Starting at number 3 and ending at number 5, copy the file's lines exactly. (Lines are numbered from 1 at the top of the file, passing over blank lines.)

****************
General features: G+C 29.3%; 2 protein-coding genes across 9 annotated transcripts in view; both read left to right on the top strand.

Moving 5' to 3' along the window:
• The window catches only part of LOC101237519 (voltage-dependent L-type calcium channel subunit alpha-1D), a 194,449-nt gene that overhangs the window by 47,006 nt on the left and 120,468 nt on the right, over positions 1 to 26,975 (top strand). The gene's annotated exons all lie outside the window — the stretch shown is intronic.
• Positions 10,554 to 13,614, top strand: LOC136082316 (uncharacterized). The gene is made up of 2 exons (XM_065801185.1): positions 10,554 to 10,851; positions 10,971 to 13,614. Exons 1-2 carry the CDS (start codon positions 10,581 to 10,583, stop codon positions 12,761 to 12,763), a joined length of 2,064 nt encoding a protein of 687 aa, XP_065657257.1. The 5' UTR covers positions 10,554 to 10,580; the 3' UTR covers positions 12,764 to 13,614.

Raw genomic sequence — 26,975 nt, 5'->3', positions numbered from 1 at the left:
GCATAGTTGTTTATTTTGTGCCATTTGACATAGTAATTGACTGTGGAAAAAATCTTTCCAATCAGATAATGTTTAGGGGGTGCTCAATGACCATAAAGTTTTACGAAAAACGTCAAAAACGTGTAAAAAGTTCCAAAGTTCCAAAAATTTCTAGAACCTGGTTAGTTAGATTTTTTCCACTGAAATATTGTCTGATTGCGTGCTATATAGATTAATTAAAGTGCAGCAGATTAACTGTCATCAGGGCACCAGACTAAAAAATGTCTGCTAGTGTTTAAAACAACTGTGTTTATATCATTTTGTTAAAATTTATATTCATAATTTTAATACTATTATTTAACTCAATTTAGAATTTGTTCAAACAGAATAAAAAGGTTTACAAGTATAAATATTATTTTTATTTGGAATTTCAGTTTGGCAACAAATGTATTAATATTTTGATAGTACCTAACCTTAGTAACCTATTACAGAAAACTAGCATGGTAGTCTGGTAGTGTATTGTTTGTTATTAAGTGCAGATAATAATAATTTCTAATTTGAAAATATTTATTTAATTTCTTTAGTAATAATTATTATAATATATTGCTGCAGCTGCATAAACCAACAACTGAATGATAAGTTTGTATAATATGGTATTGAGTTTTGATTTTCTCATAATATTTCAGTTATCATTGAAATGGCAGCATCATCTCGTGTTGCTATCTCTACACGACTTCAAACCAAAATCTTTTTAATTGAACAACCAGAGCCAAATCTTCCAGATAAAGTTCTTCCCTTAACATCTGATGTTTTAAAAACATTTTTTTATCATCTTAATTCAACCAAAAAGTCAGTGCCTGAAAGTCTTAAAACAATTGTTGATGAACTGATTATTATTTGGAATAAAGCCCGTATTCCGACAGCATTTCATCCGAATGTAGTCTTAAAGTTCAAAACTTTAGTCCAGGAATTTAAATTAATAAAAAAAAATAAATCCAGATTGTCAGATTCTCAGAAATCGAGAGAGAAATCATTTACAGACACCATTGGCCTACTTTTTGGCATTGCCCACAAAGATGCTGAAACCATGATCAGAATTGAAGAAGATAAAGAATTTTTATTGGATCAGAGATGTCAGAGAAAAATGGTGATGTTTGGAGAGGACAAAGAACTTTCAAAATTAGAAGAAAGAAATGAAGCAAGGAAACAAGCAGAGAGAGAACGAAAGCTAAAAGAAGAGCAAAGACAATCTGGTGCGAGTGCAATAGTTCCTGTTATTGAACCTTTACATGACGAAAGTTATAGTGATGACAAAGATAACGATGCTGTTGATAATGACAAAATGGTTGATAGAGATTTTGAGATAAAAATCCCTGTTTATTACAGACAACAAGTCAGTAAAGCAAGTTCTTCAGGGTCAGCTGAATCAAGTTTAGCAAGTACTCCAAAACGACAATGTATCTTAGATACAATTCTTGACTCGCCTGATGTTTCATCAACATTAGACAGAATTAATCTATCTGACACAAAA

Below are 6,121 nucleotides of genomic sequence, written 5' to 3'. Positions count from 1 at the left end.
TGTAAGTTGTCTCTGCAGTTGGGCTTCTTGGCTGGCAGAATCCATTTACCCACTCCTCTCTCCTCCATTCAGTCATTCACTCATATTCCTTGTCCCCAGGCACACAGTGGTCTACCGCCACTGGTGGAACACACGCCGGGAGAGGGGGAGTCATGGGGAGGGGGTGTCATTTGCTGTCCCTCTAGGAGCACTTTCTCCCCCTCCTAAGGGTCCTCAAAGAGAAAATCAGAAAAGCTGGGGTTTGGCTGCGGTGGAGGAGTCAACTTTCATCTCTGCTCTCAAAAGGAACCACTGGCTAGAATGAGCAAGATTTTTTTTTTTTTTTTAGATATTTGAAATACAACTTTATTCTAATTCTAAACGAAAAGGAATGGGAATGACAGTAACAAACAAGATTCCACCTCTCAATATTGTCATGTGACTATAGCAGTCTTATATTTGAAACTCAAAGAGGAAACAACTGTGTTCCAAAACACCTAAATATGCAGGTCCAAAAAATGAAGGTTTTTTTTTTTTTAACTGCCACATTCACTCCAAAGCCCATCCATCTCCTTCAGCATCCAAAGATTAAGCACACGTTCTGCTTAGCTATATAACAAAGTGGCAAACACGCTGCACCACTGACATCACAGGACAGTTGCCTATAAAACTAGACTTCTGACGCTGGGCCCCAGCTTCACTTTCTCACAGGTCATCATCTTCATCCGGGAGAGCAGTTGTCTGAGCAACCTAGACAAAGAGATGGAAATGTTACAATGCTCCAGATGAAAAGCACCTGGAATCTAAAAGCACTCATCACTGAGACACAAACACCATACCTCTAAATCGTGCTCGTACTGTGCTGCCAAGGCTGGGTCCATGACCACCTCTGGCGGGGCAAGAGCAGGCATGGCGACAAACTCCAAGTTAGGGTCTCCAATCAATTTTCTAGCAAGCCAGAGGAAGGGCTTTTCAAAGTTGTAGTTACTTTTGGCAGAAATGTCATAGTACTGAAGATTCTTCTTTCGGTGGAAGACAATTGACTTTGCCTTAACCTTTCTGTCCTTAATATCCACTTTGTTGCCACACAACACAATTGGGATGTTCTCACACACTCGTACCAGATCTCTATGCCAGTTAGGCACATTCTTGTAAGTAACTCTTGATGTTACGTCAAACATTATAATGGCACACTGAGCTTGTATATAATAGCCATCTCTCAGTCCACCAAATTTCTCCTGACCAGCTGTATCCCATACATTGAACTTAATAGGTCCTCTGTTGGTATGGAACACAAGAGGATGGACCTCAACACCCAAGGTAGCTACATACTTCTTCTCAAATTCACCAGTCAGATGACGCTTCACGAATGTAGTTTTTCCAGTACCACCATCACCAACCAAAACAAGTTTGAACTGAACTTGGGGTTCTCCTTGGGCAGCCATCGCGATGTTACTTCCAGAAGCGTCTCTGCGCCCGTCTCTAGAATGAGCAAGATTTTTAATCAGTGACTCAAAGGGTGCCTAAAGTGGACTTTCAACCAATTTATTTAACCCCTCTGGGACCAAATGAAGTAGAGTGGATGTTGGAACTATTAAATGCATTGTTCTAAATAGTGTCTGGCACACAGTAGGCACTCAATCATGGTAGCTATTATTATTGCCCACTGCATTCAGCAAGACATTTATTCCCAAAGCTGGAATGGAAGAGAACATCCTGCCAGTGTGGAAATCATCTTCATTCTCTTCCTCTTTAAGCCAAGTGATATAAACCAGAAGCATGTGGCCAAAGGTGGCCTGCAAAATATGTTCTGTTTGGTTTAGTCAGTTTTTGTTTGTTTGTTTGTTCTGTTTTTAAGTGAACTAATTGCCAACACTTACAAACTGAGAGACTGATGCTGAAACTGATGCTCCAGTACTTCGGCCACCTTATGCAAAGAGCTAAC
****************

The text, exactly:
• The window catches only part of LOC101237519 (voltage-dependent L-type calcium channel subunit alpha-1D), a 194,449-nt gene that overhangs the window by 47,006 nt on the left and 120,468 nt on the right, over positions 1 to 26,975 (top strand). The gene's annotated exons all lie outside the window — the stretch shown is intronic.
• Positions 10,554 to 13,614, top strand: LOC136082316 (uncharacterized). The gene is made up of 2 exons (XM_065801185.1): positions 10,554 to 10,851; positions 10,971 to 13,614. Exons 1-2 carry the CDS (start codon positions 10,581 to 10,583, stop codon positions 12,761 to 12,763), a joined length of 2,064 nt encoding a protein of 687 aa, XP_065657257.1. The 5' UTR covers positions 10,554 to 10,580; the 3' UTR covers positions 12,764 to 13,614.

Raw genomic sequence — 26,975 nt, 5'->3', positions numbered from 1 at the left: